This weekend at the National Catholic Bible Conference in Houston, I spoke on “The Word of God in the Life of the Disciple.” Scripture plays an important role in helping us ENCOUNTER Jesus and grow in RELATIONSHIP with him, and it fosters the TRANSFORMATION that is the hallmark of true disciples.
As Catholics, we have a powerful encounter with the Word (made print AND made flesh) every time we go to Mass. But Jesus wants to be with us always! And as St. Jerome said, “the Bible is the means ‘by which God speaks daily to believers.'”
The question I heard most often at the conference, was “How do I start?” Here are some practical suggestions related to growing in those three aspects of discipleship: encountering Jesus … growing in relationship with him … and being transformed from the inside out.
1. ENCOUNTER — The Bible is a place to meet God. Take advantage of that!
One easy way to start is by being more intentional about how you hear the word at Mass. You’re there already, hearing the Scripture proclaimed. Think of Jesus’s parable of the sower in Luke 8:4-15. What’s one way you can prepare the soil of your heart, ahead of time? Then how can you carry the Word with you and “water” it during the week? Even a few minutes a day can make a difference.
Here’s a simple suggestion from Pope Francis: “read a passage of the Gospel every day. Remember it well: read a passage from the Gospel every day, and on Sundays go to Communion, to receive Jesus. […] There is always a Word of God that gives us guidance…; and through our weariness and disappointments there is always a Bread that is broken that keeps us going on the journey.”
We need them both: Word and Eucharist at Mass, but also the Word at home. Disciples need that one-on-one time with the Lord. The easiest way is to make it a habit. Set aside a set time every weekday, 30-60 mins if you can but even 10. Put it on your calendar. And keep your appointment with Jesus.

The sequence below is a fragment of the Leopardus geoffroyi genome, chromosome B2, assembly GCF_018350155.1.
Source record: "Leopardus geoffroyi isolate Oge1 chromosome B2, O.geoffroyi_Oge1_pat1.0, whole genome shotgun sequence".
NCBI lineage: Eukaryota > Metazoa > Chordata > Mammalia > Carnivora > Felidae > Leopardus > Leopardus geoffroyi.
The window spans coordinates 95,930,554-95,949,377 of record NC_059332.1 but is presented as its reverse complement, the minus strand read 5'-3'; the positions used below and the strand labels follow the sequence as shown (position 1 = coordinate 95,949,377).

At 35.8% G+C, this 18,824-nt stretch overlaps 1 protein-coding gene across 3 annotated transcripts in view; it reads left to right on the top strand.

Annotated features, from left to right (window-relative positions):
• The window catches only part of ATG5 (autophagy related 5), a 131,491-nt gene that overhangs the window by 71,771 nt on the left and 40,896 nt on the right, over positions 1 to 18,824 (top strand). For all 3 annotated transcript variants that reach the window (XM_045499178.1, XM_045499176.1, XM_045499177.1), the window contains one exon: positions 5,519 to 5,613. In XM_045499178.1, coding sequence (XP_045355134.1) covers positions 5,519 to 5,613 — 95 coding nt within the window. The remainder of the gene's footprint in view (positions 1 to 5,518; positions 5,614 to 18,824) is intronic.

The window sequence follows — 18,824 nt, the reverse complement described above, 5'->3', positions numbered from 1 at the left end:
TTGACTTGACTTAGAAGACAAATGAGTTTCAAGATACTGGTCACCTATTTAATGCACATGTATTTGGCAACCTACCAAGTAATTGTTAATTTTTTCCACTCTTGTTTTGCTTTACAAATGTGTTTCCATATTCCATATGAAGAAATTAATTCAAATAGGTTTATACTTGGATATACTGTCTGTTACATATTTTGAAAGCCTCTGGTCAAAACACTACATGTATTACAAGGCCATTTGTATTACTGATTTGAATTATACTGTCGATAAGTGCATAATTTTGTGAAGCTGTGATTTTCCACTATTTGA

You may find one of these blog posts helpful. The first is more general; the second helps you build a plan:
2. RELATIONSHIP — Reading the Bible is a way to get to know God. Take advantage of that!
Get to know the storIES in the Bible and the overall storY, as well. I don’t know how to trust God without getting to know him. Reading the Bible is how you hear in God’s own words what he says about himself, and also read about the things he has done throughout history that give proof of his character. It’s hard to get that by cherry-picking bits and pieces of the text. You really have to get the “big picture.”
I have tips for doing this as well as tools for Bible study and reading the Bible as a Catholic on my website under the “Dig In” tab.
If you already have the overview of Scripture, don’t stop there. That would be like me telling my husband, “enough of the family stories: I already know where you came from!” There is always more to discover, and the more you know, the richer your relationship will get with the One who wrote it and Who it is about.
3. TRANSFORMATION — The Word is a seed with power to transform you and make you fruitful. Receive it and water it!
Today it’s common to think that as long as you know how to access information, that’s enough. But it is NOT enough with the Scripture. The Bible is not information, to the disciple: it’s the living word of God.
Don’t let that word fall on deaf ears. Take Mary as your model. Allow the word to penetrate your heart. Nurture it there. Meditate on it. Frequency is important, as is repetition. Get familiar with the word, even memorize it. Get it planted where the Holy Spirit can bring it to mind and speak it into your life.
Christians have done this for centuries with what Catholics call lectio divina. That’s a fancy Latin phrase for a very simple process:
—READ a small portion of Scripture to find out what it says in itself;
—REFLECT on it, listening for what it says to you.
—RESPOND — another word for talk! — pray to the Lord about what you hear
—REST in his presence, asking what change or conversion he might be asking of you
Finally, your “lectio” is completed when you live our what you’ve heard, in your life.
Pope Benedict wrote of lectio divina that it is not only “truly ‘capable of opening up to the faithful the treasures of God’s word, but also of bringing about an encounter with Christ, the living word of God’” (VD 86).
If you’re not familiar with it, I encourage you to learn it and put it into practice. See the “Take it to Heart” page on my website for more information.
In closing, here’s something I often pray before reading or studying the Bible:
Blessings on you as you read His word!
© 2017 Sarah Christmyer
The full talk on which this post is based, “The Word of God in the Life of a Disciple,” should be available from Ascension Press along with other talks from the 2017 National Catholic Bible Conference.